The power to imagine ourselves into the future and to bind those fantasies with memories of our past is what allows us to construct the story of our lives. It’s where we get a sense of self that endures beyond the fleeting moment of the now.
On the other hand, because so much of our present is overshadowed at both sides by the phantom anxieties of a thousand possible futures and the traumas of a past we cannot change, we human beings are burdened with incredible, dysfunctional levels of stress. That’s the Faustian bargain we’ve struck for our big-ass brains.
Related Story: Can Medical Marijuana Help My Stress-Induced Depression?
And a hard bargain it is. We know that stress is a major factor for heart disease—which is still the leading killer of Americans—but it is also an important indicator for depression. Chronic stress reduces production of serotonin and dopamine, neurotransmitters that do a lot to keep us happy, horny, and hungry.
Now scientists have found that lasting stress also depresses endocannabinoids—neurotransmitters similar to the active ingredients in cannabis (as if I need to tell you that)—and that, in turn, can depress us.
Researchers at the University of Buffalo’s Research Institute on Addictions distressed rats over the course of a week by (I’m guessing) doing something unspeakably wicked to them. Not surprisingly, the rats began to exhibit “depression-like” behavior. But here’s the part that justifies publishing a scientific paper: After the clinicians cut open the rats’ brains and looked inside (again, I’m guessing) they were able to correlate the rats’ unhappiness with the reduced levels of endocannabinoids they found there.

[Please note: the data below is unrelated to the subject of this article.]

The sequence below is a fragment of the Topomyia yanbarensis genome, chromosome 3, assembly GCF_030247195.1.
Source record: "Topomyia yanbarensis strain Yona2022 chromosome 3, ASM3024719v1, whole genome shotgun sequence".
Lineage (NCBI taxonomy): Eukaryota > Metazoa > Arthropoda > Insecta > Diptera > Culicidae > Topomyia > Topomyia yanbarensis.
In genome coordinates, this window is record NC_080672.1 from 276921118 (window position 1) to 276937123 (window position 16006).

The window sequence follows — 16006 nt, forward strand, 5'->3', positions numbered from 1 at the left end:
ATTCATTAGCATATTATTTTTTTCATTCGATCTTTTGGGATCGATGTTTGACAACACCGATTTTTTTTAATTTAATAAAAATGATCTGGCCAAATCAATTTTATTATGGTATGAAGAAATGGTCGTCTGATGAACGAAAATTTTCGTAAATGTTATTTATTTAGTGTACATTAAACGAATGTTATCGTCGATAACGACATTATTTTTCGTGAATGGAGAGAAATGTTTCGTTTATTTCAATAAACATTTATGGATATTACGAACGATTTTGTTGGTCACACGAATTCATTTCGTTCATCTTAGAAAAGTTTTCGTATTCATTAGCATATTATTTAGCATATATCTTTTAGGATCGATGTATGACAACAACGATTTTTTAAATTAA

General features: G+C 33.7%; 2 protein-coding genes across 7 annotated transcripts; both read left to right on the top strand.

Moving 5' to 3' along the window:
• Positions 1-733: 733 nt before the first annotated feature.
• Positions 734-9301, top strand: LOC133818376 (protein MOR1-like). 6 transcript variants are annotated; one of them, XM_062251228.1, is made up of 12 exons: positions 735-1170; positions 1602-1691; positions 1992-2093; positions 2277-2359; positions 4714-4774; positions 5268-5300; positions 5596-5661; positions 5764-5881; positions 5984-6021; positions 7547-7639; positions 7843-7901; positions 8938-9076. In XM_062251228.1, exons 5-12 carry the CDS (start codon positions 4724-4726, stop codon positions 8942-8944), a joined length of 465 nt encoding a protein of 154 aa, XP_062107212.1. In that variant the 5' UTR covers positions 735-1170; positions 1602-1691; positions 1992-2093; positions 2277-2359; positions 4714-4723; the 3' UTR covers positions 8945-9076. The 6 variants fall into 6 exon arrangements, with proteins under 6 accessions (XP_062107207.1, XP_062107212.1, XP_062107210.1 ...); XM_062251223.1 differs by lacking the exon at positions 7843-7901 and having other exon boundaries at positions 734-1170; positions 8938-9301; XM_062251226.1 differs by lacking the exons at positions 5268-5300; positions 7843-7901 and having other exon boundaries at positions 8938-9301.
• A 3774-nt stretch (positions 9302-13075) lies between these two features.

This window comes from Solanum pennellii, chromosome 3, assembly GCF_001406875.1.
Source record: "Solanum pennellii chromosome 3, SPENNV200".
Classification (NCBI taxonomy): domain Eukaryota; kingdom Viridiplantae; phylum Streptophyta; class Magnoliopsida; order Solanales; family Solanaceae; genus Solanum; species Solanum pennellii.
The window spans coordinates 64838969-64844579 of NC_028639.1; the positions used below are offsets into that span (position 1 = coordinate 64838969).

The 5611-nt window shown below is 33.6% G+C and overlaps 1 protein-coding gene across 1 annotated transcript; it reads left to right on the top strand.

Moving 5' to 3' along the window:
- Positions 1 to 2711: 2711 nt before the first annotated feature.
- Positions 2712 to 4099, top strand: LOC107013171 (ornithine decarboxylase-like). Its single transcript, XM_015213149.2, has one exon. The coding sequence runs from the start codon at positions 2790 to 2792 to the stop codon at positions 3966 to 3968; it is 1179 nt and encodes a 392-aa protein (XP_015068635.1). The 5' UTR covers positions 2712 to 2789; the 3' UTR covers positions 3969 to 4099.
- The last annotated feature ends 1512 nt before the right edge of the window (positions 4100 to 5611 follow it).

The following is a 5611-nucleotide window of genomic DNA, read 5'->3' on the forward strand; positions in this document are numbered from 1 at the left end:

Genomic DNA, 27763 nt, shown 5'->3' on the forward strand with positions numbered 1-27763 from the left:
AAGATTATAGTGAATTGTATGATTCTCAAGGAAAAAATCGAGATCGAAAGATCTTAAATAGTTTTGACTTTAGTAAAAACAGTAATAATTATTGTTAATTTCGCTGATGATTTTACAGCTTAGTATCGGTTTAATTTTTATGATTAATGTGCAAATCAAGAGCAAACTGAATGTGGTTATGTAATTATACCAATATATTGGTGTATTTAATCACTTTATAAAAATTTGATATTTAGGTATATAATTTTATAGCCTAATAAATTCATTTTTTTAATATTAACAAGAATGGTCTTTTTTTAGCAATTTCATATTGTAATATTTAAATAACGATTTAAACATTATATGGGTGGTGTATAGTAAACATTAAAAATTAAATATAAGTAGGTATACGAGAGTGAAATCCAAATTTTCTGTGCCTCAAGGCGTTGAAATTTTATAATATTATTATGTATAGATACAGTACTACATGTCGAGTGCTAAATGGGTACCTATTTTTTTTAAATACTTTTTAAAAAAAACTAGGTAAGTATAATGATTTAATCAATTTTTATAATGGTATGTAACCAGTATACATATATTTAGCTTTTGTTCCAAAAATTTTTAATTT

Senior research scientist Samir Haj-Dahmane provides the takeaway: “Using compounds derived from cannabis—marijuana—to restore normal endocannabinoid function could potentially help stabilize moods and ease depression.”
Of course, before we get there, we need to establish that what is true for lab rats holds true for humans in the wild. And, as with all cannabis research, we need to know more about the longterm effects. So for now the prescription is: patience and more studies.